Sisterhood of Mountain Biking
It's a hectic world and sometimes it's good to just drop everything, get away, and do something you love. That’s exactly what happened last weekend at the Rooted Mountain Bike Festival in Bemus Point, NY. The festival provides something that is hard to find in the northeastern section of the United States. It’s a place for women to come together for a long weekend and enjoy a sport that has been long dominated by men.
Melissa Baumann traveled to the festival from Colorado. She has been mountain biking for 30 years. Her biking partners were all men during her early days on the trails.
"Mountain biking is still very much kind of geared toward the men. We want a fun place to practice and feel challenged without feeling judged by the guys,” she said.
Heather Kinal began riding the trails behind the Loud Performance Bike Shop in Bemus Point five years ago with the wife of the shop's owner. She started the Rooted Festival in 2020.
"Year 1 was 20 people. It was just my friends and I and two of my guy friends were the clinicians. And so it's just grown and grown. I don't know. It's crazy. I love it,” she said.
125 women registered for this year's festival. It sold out. The participants are grateful that they've found an event where they can get together with other women who are passionate about the sport. They've come from 10 states to ride the trails behind the bike shop and to learn the skills you need to master the rough terrain.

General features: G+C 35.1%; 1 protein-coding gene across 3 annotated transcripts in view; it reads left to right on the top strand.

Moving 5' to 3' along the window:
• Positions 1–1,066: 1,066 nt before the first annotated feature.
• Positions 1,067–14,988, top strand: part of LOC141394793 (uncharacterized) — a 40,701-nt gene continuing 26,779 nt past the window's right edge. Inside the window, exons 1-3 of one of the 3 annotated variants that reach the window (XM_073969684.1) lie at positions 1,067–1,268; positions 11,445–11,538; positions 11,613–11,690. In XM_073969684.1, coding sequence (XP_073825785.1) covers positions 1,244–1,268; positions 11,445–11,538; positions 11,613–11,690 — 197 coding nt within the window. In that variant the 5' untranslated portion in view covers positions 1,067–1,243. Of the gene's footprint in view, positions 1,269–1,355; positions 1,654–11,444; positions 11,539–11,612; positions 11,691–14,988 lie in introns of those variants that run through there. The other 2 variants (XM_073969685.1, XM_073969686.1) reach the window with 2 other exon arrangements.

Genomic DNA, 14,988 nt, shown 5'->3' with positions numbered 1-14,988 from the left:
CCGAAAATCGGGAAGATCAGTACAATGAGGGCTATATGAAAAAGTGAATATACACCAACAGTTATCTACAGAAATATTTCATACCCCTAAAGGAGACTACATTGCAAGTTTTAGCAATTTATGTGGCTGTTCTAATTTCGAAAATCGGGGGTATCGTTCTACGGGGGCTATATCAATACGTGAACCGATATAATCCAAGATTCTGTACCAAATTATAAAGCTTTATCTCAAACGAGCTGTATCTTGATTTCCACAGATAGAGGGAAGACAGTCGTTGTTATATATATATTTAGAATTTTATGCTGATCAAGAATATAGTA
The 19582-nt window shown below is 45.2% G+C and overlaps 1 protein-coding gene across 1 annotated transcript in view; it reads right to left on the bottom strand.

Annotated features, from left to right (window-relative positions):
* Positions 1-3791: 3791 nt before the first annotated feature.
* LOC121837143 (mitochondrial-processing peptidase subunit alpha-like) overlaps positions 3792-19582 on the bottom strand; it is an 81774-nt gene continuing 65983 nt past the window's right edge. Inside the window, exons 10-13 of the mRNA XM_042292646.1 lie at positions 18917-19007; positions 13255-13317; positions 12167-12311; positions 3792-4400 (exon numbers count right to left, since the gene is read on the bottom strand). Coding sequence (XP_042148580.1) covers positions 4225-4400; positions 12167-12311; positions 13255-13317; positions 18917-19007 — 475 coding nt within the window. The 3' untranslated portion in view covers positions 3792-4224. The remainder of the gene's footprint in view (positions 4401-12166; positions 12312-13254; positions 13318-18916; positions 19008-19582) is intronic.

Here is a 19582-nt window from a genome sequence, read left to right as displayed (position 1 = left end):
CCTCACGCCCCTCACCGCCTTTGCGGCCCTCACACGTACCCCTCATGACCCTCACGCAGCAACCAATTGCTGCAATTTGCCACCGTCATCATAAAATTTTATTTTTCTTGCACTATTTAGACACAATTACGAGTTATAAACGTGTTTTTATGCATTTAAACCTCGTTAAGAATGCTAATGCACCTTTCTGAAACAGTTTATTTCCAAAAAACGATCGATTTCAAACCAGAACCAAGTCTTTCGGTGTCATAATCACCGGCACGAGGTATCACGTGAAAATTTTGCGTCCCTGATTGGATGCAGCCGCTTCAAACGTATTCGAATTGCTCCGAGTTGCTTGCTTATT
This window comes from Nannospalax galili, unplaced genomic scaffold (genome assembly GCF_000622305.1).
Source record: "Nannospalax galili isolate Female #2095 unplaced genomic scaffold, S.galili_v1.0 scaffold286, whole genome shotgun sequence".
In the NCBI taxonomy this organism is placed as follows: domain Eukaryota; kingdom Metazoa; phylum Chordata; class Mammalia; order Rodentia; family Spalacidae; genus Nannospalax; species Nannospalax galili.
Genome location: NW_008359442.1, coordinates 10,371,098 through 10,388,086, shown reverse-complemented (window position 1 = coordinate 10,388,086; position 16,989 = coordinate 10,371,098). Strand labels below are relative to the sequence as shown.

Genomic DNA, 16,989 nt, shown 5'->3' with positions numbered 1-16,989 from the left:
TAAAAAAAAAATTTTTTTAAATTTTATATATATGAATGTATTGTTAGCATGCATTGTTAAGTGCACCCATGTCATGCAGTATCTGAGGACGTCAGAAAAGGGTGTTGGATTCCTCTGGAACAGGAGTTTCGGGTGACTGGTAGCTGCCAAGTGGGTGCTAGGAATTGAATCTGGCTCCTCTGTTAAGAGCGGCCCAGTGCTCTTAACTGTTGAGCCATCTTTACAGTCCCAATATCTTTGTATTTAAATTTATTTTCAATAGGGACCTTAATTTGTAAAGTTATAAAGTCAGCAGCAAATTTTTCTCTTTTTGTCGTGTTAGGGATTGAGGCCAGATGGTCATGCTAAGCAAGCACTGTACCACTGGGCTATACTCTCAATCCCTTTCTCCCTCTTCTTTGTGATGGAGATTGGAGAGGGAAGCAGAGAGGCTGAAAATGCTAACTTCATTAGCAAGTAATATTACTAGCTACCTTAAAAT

Nicky Bates came to the festival from Detroit.
"Mountain biking is a super male-dominated sport so it's really nice to be here with a bunch of other women. The woman who led my clinic this morning was really knowledgeable and that was super exciting,” she said.
Whitney McCabe is from Toledo. She is glad that she signed-up for the festival.
“I have goosebumps almost the whole time I've been here. Tears of joy of how nice everybody is and what a community it creates. You just look around and everybody is doing what you love,” she said.
The women also have the opportunity to learn how to maintain their bikes by attending a clinic on bike repair.
"My husband just takes care of my bike and I don't want it to be that way. I want to feel empowered to be like, 'This doesn't feel right and I know how to fix it,” says Heather.
It's a nice weekend getaway. Heather is proud to bring this rare opportunity to women in this part of the country.
"I'm just so happy," she said. "It's just so cool to see a dream come true really. The vision is now a reality and it feels good."
The festival is more than just trail rides and clinics. The women also enjoy activities such as yoga and a bubble tea party.